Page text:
My Pictorial Journey through … South East Asia
South East Asia or SEA consists of the south-eastern portion of Asian countries. They include Indonesia, the Philippines, Malaysia, Singapore, Thailand, Cambodia, Vietnam, Myanmar (Burma), Laos, Brunei and Timor-Leste (Timor East).
Whilst I have not been to all the countries in South East Asia, let me share my pictorial experiences on some of the more popular destinations …
Meander along the Mekong River, South Vietnam, in a pole-propelled boat; too narrow for a motorised boat to navigate on … then lunch along the Mekong River on the freshest fish and vegetables, just caught in front of you & cooked to perfection within minutes; right before your eyes. A feast to behold and enjoy!
There was a whole fish, removed from the pond, presented to us, then scaled, guttered, shallow fried, served immediately with cut chillies in tamarind-lemon fish sauce and a hint of sugar. Stirred fried fresh picked mix vegetables from the garden, and fresh caught local prawns stir-fried in fresh lemongrass and mint.
Lunch along the Mekong River
I had my doubts about a Cambodian cooking class … I would prefer eating than cooking – but I had the best of both worlds!
I cooked the food and then got to enjoy it as well – wow! It was incredibly fun-filled and enjoyable.
A must try when you travel to Siem Reap, Cambodia!
Cooking class in Siem Reap, Cambodia
We made Cambodian-style prawn spring rolls, with lemon-chilli dipping sauce topped with crushed peanuts; local–styled stir-fried coconut fish curry and banana fritters serve with passionfruit-coconut cream sauce.
3-course Cambodian delights for our efforts
And we got to enjoy it as well!
Waking up to catch sun rise over the ruins of Angkor Wat complex in Cambodia is an experience not to be missed.
Take an ‘open-on-three sides’ motorbike transport (similar to Thai ‘tuk-tuk’), at 5.00 am in the morning; travel one hour in crisp morning air, catching fresh breezes at 18⁰ C (64°F), brings the temple ruins into perspective –
… Just awe inspiring to watch the sun creep over the ruins and warm up that part of the jungle!
The Angkor Watt Complex, Siem Reap, Cambodia
The dense jungle completely overwhelmed the temple complex; roots and trunks burst through cracks in the walls, over years; nature claiming back the land from mankind …
Temple ruins in Siem Reap, Cambodia
This bridge was immortalised by Pierre Boulle in his book and the film based on it, ‘The Bridge on the River Kwai’.
Over 60,000 POWs and 200,000 locals and South East Asians were used in building this railway over the ‘Kwae Yai’ river; working under appalling conditions and mal-nutrition, nearly half of them perished.
The Thailand-Burma railway was completed in 1943, spanning 415-kilometre (258 miles) length; constructed by Japan during World War II.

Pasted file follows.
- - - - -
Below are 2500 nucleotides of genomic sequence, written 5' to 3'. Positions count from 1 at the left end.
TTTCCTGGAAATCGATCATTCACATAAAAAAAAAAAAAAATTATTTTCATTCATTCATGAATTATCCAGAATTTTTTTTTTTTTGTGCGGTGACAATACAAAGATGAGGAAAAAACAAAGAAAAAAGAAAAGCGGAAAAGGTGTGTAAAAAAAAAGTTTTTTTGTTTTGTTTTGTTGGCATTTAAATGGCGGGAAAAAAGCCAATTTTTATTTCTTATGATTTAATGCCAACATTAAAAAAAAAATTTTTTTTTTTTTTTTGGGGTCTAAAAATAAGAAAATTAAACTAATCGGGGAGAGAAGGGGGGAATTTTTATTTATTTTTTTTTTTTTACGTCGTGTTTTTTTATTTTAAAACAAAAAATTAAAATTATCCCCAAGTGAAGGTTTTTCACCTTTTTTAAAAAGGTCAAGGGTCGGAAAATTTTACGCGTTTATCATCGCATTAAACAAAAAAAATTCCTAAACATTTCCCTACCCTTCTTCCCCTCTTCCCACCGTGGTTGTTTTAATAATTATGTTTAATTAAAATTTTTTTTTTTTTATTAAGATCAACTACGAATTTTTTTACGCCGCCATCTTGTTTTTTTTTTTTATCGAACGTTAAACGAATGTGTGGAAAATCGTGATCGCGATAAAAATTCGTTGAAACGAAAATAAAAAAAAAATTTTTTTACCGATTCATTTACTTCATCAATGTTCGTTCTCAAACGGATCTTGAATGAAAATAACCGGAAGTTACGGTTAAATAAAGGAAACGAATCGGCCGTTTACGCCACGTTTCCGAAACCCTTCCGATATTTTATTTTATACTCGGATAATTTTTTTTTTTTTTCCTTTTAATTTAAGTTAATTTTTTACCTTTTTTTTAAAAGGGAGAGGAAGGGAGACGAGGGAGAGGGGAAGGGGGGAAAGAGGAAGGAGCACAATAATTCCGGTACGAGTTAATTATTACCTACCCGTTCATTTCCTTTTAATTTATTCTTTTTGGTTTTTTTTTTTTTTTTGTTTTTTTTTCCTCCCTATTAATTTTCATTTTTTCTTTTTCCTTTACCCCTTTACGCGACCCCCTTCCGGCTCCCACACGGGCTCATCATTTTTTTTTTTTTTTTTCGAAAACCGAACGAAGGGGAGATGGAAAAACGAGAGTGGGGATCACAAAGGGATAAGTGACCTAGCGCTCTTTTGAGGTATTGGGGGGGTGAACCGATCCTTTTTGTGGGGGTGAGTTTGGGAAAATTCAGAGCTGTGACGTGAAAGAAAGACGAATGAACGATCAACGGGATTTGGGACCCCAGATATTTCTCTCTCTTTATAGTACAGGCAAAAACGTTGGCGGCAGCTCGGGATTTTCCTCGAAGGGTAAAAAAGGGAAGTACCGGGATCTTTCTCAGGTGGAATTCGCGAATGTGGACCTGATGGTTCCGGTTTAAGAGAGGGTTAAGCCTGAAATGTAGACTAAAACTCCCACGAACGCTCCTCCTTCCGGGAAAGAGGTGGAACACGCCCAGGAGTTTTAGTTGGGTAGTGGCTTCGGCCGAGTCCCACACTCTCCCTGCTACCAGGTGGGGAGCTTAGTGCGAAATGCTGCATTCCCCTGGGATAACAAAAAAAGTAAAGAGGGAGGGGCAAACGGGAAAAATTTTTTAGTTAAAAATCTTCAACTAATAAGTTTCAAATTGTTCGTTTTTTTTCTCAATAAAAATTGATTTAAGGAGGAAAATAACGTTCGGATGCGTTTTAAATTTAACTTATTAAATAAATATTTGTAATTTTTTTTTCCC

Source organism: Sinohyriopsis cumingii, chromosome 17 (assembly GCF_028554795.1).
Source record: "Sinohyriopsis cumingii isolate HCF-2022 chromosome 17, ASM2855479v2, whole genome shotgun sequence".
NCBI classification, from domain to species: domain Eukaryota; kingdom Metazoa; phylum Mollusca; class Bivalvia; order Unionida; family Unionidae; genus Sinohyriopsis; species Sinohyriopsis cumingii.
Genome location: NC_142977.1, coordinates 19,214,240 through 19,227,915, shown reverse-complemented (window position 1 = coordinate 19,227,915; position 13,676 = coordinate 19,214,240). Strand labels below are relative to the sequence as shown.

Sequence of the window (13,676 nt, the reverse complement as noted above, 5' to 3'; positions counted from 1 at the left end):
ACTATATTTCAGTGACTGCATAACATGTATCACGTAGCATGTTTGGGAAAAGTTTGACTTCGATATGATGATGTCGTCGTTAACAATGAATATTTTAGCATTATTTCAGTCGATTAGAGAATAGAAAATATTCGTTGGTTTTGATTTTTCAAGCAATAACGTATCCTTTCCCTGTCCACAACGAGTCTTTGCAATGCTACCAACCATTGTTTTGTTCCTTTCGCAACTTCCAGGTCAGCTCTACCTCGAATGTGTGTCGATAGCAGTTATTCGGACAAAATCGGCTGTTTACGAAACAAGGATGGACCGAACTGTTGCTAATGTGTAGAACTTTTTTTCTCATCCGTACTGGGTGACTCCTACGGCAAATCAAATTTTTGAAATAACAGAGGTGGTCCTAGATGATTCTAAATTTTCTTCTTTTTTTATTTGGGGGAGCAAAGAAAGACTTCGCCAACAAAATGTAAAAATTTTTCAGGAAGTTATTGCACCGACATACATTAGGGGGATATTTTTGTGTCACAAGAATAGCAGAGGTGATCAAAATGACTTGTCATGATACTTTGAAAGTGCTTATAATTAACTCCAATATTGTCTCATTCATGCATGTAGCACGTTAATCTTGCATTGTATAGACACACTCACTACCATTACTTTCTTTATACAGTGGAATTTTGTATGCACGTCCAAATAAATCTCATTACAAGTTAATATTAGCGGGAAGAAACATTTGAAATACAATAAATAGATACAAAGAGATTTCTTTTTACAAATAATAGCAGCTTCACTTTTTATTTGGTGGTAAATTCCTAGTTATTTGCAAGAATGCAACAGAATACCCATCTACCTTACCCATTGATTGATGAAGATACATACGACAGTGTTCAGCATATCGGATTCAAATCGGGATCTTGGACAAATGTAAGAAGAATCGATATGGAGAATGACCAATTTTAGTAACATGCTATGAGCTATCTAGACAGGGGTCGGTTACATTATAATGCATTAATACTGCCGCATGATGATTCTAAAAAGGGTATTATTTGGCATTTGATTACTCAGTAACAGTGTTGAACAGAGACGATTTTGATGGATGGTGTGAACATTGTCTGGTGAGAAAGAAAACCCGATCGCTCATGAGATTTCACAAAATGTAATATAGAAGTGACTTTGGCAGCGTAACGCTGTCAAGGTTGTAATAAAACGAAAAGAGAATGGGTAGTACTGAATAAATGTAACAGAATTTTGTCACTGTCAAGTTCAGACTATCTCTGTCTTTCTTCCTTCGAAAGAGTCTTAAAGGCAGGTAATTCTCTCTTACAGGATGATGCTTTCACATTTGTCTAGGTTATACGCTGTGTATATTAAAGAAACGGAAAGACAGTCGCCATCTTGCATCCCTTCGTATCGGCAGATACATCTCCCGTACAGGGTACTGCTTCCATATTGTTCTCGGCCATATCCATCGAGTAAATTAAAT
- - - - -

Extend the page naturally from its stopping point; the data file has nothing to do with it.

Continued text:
After the end of World War II, 111 Japanese military officials were tried for war crimes; brutalization of POWs during construction; with 32 sentenced to death. No compensation or reparations were provided to Southeast Asian victims.
Today, the Thai section of the railway runs a connection between remote villages in Northern Thailand.
A train ride on the ‘Death Railway’ through Thai countryside
I have always found places of worship to be very tranquil and serene. The Matmancuburi Temple in Chiang Mai, North Thailand is no different; the rich golden décor, offerings from local worshippers, floral and fresh fragrances of flowers and tropical fruits add to the ambiance.
Chiang Mai Buddhist University
And the temple compound also houses the Mahamakut Buddhist University for monks and students from all over Thailand. There is also a regular program where locals (and tourists) can discuss Buddhist ideologies with under graduates in the garden grounds.
How about shopping along the river? Check out .the Floating Market of Bangkok, Thailand.
Never a dull moment – you have to be on your toes with bargaining and make sure you check the goods before walking away. It is a bit difficult to chase after the vendor once they have rowed the boat away!
Fresh food shopping at the Floating Market, Bangkok
Jurong Bird Park, Singapore is one of the most renowned bird sanctuaries with some of the largest free-flying aviaries in the world … with a collection of more than 5,000 birds across 400 species.
It is a full day of bird wonders and entertainment for the family.
Fancy two (2) breakfasts (yes, you heard it right) in Batu Tinggi (translated as ‘Tall Hill’), Malaysia. It is a sleepy little township; 45 minutes out of Kuala Lumpur (KL), Malaysia.
First breakfast was to sample the freshly made ‘kaya’ or coconut jam made from fresh coconut milk on thick toasts accompanied by the local Malaysian coffee.
The second breakfast is the ‘dosai’ (thinly rolled crisp flatbread), roti, dhal curry, fish-head curry and vegetable curries – to savour the local South Indian specialities. I did not think we could finish the banquet … but we did!
There is something special about looking over the horizon into terraced fields of padi or rice fields of Bali, Indonesia. Leaning against the slopes of hillsides, swollen with moisture, these fields will feed part of the population of Indonesia, though not nearly enough …